THE METAMORPHOSIS OF A BROOKLYN BLOCK
After showcasing some serious open-air ball playing, Saratoga Field was about to go indoors. There it would bear witness to a number of more diverse activities – dancing, fighting, and dreaming.
But not necessarily in that order.
By 1912, the owners of the block that Saratoga Field had utilized would realize the cash potential of developing the grounds for its marketing to commercial investors. Accordingly, they divided the land up into lots and sold it all off to real estate developers.
Shortly afterwards, three new entertainment businesses would appear on the block – the Broadway Boxing Arena, the Halsey Theatre, and the Arcadia Dance Hall, all just across the street from the Brooklyn Rapid Transit (BRT) carbarn and Saratoga Square.
THE BROADWAY ARENA
The Broadway Arena (also known as the Broadway Sporting Club and the Broadway Exhibition Association Building) sat next to the Halsey Theatre (an alley in between), operating for close to 40 years. It was built around 1912 and had a capacity of 4,500 people. It would become Brooklyn’s top fight arena in the 1930s and 1940s, exhibiting the boxing skills of some of the country’s more well-known fighters, such men as Al Tiernan, Arturo Godoy (who fought Joe Louis in 1940), and Pete Sanstol.
By 1951 the Broadway Arena was closed, the victim of competition from the television set. Its last boxing match was held on 29 November 1951.
THE HALSEY THEATRE
The Halsey Theater, a 2,100-seat theater, which originally presented both vaudeville and silent movies, was built in 1912, and was located on Halsey Street between Saratoga Avenue and Broadway. Here, Jackie Gleason got his start in standup at amateur nights, where he won first place in an amateur contest and, as a result, got his first job at 13 years of age.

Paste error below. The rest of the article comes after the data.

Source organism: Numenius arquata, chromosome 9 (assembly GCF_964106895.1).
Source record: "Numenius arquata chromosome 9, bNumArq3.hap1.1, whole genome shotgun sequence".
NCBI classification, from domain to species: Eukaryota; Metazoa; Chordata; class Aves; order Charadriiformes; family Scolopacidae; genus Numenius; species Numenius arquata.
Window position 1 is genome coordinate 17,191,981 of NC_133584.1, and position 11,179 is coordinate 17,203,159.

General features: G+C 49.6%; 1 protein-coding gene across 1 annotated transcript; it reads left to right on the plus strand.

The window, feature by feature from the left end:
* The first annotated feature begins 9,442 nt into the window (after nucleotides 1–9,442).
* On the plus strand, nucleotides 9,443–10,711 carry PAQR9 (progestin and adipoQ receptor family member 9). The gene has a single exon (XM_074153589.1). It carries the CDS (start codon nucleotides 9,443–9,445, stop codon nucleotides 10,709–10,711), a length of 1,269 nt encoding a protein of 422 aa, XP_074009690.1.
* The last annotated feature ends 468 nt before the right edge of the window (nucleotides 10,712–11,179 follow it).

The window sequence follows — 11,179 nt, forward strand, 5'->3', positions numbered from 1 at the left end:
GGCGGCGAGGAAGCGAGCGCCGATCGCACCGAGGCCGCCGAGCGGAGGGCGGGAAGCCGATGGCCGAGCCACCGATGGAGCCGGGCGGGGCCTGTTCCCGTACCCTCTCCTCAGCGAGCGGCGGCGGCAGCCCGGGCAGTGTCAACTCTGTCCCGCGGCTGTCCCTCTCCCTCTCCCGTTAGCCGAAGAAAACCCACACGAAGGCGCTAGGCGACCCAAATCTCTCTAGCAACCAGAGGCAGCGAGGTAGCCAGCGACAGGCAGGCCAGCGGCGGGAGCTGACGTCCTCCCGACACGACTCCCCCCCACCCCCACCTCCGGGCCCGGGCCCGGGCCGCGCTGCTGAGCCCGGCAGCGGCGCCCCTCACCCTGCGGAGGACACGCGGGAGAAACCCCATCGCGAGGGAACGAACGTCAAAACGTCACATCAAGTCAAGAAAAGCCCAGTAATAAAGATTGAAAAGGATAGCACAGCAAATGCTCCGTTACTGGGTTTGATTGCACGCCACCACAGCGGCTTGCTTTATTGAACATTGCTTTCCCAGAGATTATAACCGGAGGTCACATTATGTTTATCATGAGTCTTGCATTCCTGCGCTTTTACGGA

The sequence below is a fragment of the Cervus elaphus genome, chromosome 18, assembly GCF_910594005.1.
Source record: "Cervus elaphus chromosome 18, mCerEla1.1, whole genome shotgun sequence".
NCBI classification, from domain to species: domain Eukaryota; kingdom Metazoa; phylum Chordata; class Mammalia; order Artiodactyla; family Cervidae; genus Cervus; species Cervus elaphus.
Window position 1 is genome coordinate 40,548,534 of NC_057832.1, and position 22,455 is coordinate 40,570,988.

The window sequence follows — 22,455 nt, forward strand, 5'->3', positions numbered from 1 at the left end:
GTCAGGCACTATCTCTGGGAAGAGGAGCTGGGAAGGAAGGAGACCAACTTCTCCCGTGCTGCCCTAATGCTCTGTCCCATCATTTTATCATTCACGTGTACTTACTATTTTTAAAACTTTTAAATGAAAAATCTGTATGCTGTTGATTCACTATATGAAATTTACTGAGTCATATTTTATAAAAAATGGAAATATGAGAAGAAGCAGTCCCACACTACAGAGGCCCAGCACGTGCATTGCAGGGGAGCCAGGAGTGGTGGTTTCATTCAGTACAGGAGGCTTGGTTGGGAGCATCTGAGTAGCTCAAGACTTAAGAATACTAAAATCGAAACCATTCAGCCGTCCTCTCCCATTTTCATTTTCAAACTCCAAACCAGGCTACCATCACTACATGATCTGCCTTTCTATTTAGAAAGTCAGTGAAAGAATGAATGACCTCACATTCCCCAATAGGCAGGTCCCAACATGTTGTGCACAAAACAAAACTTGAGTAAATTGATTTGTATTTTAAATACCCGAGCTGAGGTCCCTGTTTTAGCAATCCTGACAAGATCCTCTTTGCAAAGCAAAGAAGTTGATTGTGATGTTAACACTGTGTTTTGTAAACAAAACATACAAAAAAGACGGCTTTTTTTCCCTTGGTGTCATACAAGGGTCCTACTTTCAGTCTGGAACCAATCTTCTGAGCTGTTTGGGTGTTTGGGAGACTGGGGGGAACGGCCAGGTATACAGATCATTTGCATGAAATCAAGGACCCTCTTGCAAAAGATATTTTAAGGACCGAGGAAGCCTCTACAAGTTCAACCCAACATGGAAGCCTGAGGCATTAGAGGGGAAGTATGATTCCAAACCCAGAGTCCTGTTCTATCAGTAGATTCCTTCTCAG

By 1943, The Halsey Theatre, too, had fallen on hard times and closed. It was rented out, though, in the late ’40s to a company called The Merri-Lei Corporation, which made cardboard leis and party favors, and around the time of its occupancy in the building, made the (now) iconic “Man From Mars Radio Hat.”
A simple party favor company, its owner, Victor Hoeflich, was dubbed “Brooklyn’s Impressario of Discord” by Popular Science Magazine. A master self-promoter, he developed his brainchild hat in 1949 and produced it for a few years. In spite of enormous advertising for the device, the hat was not produced beyond the early ’50s.
Around 1967, The Halsey Theater was finally put to rest, being torn down in preparation for other development.
THE ARCADIA DANCE HALL
The Arcadia Dance Hall fronted Saratoga Avenue between Macon and Halsey Streets and was next to the Halsey Theatre. The ballroom was a 1-story, 150×200 foot fireproof structure, and had a dancing space of 89×100 feet and a promenade 25 feet wide.
It was “splendidly lighted with a seating capacity of 4,500, and it (was) everything that a dance hall should be in every way,” noted feminist author Djuna Barnes, in her first piece of “newspaper fiction” in the Brooklyn Eagle in 1913.
By the 1910s, more than 500 public dance halls were open each evening in the Greater New York area. And their popularity was eclipsing the movie theatres and vaudeville halls – which both pleased and frightened “better society,” which saw the latest styles of dancing as simple interludes to immorality.
The introduction of such dance halls were seen by some as the slippery slope into the evils of immorality. Others, taking the opposite tack, saw the attraction of youth to dancing as an opportunity to educate and improve upon society’s morals.